All You Need is Lurve

by Stephen J.M. Bray

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When I visited my bank today my banker was quite distressed. She had been sent to the Istanbul Hilton with colleagues and made to dress in a commando uniform.  

‘The motto is attack,’ she was taught. ‘Soon we will reach our target!’  

No wonder that she was upset. She is a beautiful radiant soul who exudes light and laughter, and this makes me look forward to visiting the branch to pay my bills, or deposit money.    

Many years ago I attended a seminar on marketing. The speaker informed us that people buy to satisfy one of two needs. These are known as survival needs and growth needs  

Survival needs include: warmth, water, food, health and company, whilst examples of growth needs are: art, literature, education and spiritual development.  

Survival needs are said to be the most powerful motivators. More people will buy medicines if they are ill, than in order to increase their brainpower. An insurance salesman is far more likely to close a deal on your house insurance if your house is on fire.  

Growth needs are less tangible, and hence less easy to define with products. Sadly it’s much easier to sell the idea of education because it will eventually get you a job with good remuneration, than because it broadens the mind. People of course do enjoy meals in a pleasant ambiance, and attend concerts ~ but they move far faster when threatened.  

Today when I heard of my banker’s adventure the truth hit me ~ truly fear or growth are only different rays of love. And love is the greatest motivator in the universe.  

Indeed when couples come complaining that their beloved once represented everything beautiful and noble and then, once married to them,  or perhaps some years down the line, they now have a different nature, I think that they are wrong.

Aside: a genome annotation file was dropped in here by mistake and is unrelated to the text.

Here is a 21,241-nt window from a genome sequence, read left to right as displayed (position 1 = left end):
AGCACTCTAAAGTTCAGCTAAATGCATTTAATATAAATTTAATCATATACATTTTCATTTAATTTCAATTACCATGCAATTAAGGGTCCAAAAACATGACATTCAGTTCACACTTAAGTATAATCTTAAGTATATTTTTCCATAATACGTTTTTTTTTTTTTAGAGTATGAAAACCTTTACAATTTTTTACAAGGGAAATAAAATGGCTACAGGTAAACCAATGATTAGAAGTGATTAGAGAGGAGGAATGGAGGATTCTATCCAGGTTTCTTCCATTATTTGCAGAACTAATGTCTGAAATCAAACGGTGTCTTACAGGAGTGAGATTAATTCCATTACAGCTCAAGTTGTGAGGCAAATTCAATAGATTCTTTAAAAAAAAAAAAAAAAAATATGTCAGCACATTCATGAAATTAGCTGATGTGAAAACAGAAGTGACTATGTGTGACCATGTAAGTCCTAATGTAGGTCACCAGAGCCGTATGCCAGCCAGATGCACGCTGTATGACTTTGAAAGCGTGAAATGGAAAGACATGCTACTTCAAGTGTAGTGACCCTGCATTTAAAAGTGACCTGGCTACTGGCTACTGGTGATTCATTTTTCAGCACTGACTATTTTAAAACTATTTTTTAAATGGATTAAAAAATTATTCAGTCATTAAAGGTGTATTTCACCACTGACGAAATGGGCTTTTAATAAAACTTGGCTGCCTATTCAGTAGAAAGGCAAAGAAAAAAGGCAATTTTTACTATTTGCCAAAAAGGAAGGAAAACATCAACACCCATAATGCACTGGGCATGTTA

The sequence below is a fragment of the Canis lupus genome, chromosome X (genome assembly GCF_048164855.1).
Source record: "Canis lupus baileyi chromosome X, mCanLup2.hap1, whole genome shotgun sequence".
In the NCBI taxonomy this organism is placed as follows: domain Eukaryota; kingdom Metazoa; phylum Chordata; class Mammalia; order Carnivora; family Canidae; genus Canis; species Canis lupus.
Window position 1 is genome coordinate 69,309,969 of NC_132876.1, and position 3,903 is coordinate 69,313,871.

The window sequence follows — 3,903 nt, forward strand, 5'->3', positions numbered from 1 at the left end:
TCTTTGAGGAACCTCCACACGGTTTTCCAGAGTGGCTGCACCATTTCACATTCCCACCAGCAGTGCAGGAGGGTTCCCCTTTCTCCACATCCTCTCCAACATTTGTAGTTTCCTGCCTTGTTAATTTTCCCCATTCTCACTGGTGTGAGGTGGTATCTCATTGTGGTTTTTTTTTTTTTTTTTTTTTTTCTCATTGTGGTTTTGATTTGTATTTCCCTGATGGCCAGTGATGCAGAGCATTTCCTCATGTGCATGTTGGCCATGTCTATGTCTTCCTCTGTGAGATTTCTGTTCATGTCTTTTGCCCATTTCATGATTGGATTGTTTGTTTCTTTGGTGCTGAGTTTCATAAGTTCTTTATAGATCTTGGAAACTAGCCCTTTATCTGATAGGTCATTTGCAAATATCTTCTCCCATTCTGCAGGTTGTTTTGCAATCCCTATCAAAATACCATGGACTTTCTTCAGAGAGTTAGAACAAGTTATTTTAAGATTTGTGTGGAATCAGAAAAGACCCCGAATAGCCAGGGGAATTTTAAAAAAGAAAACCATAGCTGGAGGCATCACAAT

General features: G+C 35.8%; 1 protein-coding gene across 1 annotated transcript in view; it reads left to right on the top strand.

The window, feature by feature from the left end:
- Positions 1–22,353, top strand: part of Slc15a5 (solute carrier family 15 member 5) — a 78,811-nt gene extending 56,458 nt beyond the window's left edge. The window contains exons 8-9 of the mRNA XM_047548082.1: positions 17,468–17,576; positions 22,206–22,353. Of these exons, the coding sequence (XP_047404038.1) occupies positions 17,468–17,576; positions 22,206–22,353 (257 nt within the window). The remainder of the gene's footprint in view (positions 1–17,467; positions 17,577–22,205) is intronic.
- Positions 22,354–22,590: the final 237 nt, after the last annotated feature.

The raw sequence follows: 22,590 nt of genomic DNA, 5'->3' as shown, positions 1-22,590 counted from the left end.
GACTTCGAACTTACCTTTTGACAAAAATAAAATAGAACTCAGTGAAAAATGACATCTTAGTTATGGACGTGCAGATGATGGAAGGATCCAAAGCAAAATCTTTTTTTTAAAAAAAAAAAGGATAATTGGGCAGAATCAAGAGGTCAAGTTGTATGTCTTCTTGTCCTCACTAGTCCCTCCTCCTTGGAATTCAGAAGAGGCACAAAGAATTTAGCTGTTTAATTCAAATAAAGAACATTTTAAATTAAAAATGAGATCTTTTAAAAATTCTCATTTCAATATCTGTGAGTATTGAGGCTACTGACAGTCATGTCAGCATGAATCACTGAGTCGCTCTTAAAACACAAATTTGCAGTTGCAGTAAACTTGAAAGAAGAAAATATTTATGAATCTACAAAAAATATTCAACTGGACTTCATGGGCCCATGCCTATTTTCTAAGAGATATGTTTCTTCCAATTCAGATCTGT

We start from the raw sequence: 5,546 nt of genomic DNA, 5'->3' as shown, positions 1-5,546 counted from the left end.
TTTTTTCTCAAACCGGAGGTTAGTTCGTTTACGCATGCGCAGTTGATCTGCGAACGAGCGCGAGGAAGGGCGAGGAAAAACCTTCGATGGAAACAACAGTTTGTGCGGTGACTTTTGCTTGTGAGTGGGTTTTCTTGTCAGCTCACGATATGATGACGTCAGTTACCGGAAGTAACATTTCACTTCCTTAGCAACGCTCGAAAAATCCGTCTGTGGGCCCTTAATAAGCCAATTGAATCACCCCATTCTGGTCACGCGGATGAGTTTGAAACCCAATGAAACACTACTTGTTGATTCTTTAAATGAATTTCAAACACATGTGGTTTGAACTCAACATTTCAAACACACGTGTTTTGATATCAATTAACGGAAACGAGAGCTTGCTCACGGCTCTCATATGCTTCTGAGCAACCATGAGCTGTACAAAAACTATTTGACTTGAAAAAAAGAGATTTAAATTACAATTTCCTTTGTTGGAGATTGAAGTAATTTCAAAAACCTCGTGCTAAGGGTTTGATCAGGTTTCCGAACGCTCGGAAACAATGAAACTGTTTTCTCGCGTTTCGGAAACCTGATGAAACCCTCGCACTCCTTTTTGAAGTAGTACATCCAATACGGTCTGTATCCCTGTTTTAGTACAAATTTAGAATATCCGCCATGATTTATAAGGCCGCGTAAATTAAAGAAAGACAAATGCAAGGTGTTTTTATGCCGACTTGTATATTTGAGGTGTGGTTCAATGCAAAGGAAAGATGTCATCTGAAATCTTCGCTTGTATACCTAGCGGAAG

They saw them correctly the first time before relatives and friends conditioned them with a checklist of expectations to fulfil the role of good man or good wife.  

Life may be a sexually transmitted disease that is inevitably fatal, to paraphrase R.D. Laing. But love is not a mental illness in which all the primary defence mechanisms are activated. It’s not that we project our rejected quality onto another and fall for our reflection. Nor is it that we deny objective faults in our partner in order to make them our beloved. They are as they are perfect, and like a mother with a newborn we see our partner with innocent love. For a while the mind is unconditioned and the world is perfect just as it is, including suffering and terrorism. That’s what it’s like to be in love.  

It changes when our conditioning once more exerts a grip. ‘Enough of love,’ the world says, ‘Get a grip.’ And we find ourselves on a cold damp night once again queuing for a bus.  

Truly the battle is not between survival needs in which we are motivated by pain, and growth needs in which we are motivated by pleasure. The battle is between the conditioned mind and unconditional love, which releases the mind to its unconditioned state.  

To love is to be truly selfish, for in love we embrace the universe and recognise it as a complete reflection of who we are. To love the universe and those in it is to abound in true self-love. Not the withered love of a single body or mind, which is the perverted love of narcissism, but a true love that embraces all.  

My banker need not have suffered through her mock commando training. Indeed she could have taught her ‘trainers’ a thing or two.


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Stephen Bray was born in Dorset and educated at Blandford Grammar School, and Universities in Plymouth, Manchester, Santa Cruz and London. He currently lives in Istanbul. Trained in the arts of dynamic therapy, family therapy, gestalt, process oriented psychology and NLP, he now spends his time supporting those who wish to help others. Details of his work and his contact information may be found at